Well the first three are non starters because Titanic herself was a non starter!
After 20 minutes, after they found that the ship was sinking rapidly, they were venting off steam so no power for the engines.
Even if they had a little steam, they would need it for pumps and electic power. The mystery ship was heading toward them then turned away which suggests it was on the wrong side of the pack ice so if they headed for it, they would have hit the pack ice. If they had managed to land people on the pack ice, they would have moved away from their distress position which rescue vessels were heading for. In that case, Titanic would have gone down leaving everyone on the ice, freezing to death waiting for rescue vessels to find them. Carpathia found them by shear luck and the good thinking of Boxhall. It is quite possible that if they had landed on the ice, all of them would have perished of hypothermia before they were rescued. Same goes for the berg, except in that case, many would have slid off into the water.
No. 3 is daft simply because they did not know the pack ice was there!
Making rafts would be a last resort action since for much of the time, they did not think Titanic would sink. It follows that the Chief Baker's idea of throwing deck chairs over the side was about the nearest they would get to that idea in the time they had left.

A life-jacket was possibly 6 feet x 2 feet x 4 inches. This means it had a volume of 4 cubic feet. This means that 3,500 such jackets would exclude 400 tons of sea water from the ship. They would fill about 15 of the B Deck outside cabins.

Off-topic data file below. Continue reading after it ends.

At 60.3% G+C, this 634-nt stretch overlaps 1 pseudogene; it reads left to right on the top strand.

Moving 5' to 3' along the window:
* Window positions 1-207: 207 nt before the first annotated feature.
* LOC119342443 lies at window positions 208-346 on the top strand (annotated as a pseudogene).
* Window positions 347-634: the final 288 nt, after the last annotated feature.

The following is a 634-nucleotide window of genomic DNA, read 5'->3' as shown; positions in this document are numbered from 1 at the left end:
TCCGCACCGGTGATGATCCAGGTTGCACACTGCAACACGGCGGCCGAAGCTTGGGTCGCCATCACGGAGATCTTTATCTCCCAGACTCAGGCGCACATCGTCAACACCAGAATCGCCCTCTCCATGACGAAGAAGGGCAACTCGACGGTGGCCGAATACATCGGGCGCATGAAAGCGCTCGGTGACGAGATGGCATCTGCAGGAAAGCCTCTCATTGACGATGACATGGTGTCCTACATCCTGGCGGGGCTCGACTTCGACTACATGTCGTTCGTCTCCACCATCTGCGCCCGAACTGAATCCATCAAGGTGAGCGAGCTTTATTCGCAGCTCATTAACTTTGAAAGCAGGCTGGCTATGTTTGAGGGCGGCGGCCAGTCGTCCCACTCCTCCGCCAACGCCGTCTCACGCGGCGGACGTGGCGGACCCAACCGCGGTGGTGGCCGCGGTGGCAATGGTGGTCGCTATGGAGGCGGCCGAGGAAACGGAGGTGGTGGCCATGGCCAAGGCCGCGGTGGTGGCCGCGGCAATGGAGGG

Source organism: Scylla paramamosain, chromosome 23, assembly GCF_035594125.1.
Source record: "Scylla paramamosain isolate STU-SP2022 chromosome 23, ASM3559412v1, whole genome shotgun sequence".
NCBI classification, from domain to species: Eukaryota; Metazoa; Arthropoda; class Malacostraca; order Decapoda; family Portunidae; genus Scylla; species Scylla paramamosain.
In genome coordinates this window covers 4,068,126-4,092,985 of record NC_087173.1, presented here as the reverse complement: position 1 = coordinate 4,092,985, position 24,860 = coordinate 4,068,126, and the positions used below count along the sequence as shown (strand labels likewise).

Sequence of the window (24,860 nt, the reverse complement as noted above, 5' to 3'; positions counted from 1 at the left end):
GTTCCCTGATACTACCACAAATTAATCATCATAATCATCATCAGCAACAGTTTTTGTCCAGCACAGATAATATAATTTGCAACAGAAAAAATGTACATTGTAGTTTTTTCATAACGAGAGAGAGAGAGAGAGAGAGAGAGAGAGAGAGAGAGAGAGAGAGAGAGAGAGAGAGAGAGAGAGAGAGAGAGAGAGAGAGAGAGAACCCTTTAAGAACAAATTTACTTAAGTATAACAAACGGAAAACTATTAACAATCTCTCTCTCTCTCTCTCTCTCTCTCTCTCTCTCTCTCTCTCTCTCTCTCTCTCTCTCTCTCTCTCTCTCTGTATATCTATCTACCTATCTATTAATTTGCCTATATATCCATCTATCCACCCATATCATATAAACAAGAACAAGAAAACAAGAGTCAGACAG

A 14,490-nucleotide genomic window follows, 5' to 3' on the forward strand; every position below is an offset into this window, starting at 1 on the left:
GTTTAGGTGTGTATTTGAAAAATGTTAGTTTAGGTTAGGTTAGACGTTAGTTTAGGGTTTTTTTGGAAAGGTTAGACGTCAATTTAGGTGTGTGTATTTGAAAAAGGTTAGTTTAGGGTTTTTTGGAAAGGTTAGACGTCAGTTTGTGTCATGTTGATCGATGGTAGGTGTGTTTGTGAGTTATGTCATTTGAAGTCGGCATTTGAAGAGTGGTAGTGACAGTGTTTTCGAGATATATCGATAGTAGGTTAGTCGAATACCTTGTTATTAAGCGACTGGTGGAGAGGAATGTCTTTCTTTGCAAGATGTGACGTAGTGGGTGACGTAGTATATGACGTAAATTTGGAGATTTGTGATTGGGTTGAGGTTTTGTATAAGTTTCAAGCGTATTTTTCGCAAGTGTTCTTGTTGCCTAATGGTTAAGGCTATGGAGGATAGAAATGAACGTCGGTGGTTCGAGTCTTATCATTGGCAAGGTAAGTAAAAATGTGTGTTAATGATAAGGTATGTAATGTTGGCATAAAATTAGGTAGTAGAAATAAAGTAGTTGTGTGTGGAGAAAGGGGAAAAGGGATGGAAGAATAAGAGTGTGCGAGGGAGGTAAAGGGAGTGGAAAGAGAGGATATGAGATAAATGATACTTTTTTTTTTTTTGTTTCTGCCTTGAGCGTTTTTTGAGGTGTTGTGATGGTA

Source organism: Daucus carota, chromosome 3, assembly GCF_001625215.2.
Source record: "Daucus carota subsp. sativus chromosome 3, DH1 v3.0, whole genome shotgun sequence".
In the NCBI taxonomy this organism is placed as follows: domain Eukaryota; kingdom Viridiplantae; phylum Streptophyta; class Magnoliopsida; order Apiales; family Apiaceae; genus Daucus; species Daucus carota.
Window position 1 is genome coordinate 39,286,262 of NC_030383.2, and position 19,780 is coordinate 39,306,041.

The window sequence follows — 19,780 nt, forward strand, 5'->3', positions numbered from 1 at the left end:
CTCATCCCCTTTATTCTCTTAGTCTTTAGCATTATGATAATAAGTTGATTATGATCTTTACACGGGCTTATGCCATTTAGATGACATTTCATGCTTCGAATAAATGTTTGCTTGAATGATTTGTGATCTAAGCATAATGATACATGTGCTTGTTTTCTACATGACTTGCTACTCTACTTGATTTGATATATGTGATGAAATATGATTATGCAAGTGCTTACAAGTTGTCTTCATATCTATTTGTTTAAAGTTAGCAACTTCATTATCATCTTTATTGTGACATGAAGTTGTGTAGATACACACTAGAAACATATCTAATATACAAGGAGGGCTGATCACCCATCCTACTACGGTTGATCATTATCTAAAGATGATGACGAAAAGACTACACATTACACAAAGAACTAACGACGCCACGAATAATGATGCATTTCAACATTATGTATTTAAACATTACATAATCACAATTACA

Put another way, it would be equivalent to reducing the depth of water in boiler room 5 by 4 feet. Nowhere near enough to save the ship. It would reduce the ship's overall sinkage by about 3 inches only.


Jim C.
 

Steve Julian

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May 14, 2012
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Thanks for your response.

I wonder if you are able to give any sources for your information.

Also, for the scenario of opening the watertight doors to let more pumps to be used... what if the doors were only partially opened so as to allow only the same amount of water through as the pumps were able to expel?

If this was done surely the ship would not lose power until the water filled the compartments by spilling over the bulkheads.

Look forward to anyone's responses.

Thanks!

Cheers
Steve